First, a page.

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Turkey, Kurdistan and the future of Iraq: Time for Washington to tune back in PDF Print E-mail

With last week's headlines dominated by Egypt's presidential elections, negotiations on Iran's nuclear program, and fresh atrocities in Syria, it would have been easy to miss a major development out of Iraq that in time could have equally momentous consequences for the future of the Middle East. I'm referring to the announcement that the Kurdistan Regional Government (KRG) and Turkey have agreed -- in principle at least -- to build a series of pipelines that will allow the Kurds to export oil and gas directly to Turkey and, from there, onward to the rest of the world. The U.S. should be paying close attention.

 

Until now, the KRG's ability to develop its substantial energy riches has been held hostage to its dependence on export pipelines controlled by the central government in Baghdad. To get any oil to international markets -- and, in turn, to get its fair share of revenue from those sales -- the KRG has largely been at Baghdad's mercies.

 

Iraq's oil ministry has sought to exploit its position of strength to coerce concessions from the KRG on a long-stalled national hydrocarbons law. In particular, Baghdad has demanded veto power over exploration and development contracts that the Kurds are negotiating with international oil companies. At least 40 such contracts have already been signed over the central government's vociferous objections -- including a breakthrough agreement late last year with the global energy giant, Exxon Mobil.

 

Baghdad has struck back on multiple fronts. Companies signing contracts in Kurdistan have been black-balled from competing for concessions in the mega-fields of southern Iraq. Kurdistan's access to Iraq's pipelines has been restricted. And as often as not, the central government has simply withheld payments that foreign operators are owed under their Kurdish deals. The latest row over compensation led the KRG in April to suspend exports altogether, which were scheduled to be as high as 175,000 barrels per day in 2012.

 

The oil dispute, of course, is at the center of a much larger argument, still unresolved, about the very nature of the new Iraqi state. The Kurds, scarred by a brutal history of subjugation at the hands of Arab rulers in Baghdad, are determined that their survival -- political, economic, and, yes, physical -- will never again be subject to the central government's diktats. Yearning in their hearts for independence, the Kurds since 2003 have reluctantly bowed to geo-political realities and agreed to work toward a unified Iraq -- but only on the condition that the country evolve toward a truly federal state, with Baghdad's authority strictly limited by constitutional guarantee and the Kurdistan region's autonomy assured. Having primary say over the fate of its energy resources, and a reliable, equitable claim on Iraq's revenue stream, are for the KRG essential elements of any durable national compact.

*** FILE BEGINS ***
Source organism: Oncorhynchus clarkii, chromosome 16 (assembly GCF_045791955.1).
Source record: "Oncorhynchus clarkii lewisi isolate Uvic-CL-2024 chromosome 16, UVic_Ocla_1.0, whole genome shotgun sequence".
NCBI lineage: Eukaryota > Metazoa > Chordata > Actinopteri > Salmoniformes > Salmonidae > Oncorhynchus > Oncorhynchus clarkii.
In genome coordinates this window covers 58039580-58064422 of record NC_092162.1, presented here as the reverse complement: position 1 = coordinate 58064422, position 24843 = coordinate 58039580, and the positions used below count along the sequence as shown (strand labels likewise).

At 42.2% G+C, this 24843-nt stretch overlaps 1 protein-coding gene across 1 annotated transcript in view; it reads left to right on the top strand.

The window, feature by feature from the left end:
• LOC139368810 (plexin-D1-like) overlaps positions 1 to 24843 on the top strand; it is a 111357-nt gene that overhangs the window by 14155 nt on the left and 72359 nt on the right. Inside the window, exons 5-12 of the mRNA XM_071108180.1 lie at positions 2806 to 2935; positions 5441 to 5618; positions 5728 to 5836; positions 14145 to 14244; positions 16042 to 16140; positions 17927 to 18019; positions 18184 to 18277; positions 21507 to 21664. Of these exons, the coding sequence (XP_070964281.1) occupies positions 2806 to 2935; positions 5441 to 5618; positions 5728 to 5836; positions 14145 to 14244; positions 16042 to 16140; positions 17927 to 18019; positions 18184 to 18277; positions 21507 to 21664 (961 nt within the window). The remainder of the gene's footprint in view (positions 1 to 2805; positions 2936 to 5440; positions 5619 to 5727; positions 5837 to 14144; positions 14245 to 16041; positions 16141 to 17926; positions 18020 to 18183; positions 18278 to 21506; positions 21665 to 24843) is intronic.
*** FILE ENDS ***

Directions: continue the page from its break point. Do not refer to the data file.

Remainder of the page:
Baghdad, needless to say, has had a much different view. Under Prime Minister Maliki, the inclination has clearly been to revert to the modern Middle Eastern norm of a strong, centralizing state, where all political, economic, and security issues of consequence are directed by the national government. From this perspective, full-blown federalism is no recipe for stability, but rather a prescription for weakness, chaos, and fragmentation. Lebanon at best; the former Yugoslavia at worst. The KRG's oil contracts are perceived as a dagger aimed at the heart of the Iraqi state: disrupting policy with respect to the nation's most important resource; undermining the authority of the central government; and ultimately intended to underwrite a future Kurdish dash for independence that would rip the country asunder.

 

It's not hard to see how these conflicting visions, left unmediated, could trigger an unvirtuous action-reaction cycle. And the dynamic has only been exacerbated in the wake of the U.S. withdrawal from Iraq last December, as Maliki's bent for concentrating power is increasingly viewed -- by Kurds,www.ekurd.net for sure, but by many other Iraqis as well -- as veering dangerously in the direction of a new authoritarianism. Political opponents have been targeted for arrest, including Iraq's Sunni vice president. More than 18 months into his second term, Maliki -- in contravention of a power-sharing agreement -- has yet to yield personal control over the defense, interior, and intelligence ministries. He has further been accused of politicizing Iraq's judiciary and central bank, while subverting the army's chain of command and turning its best equipped, best trained units into his own praetorian guard. And the list goes on.

 

 

By John Hannah - Foreign Policy

 

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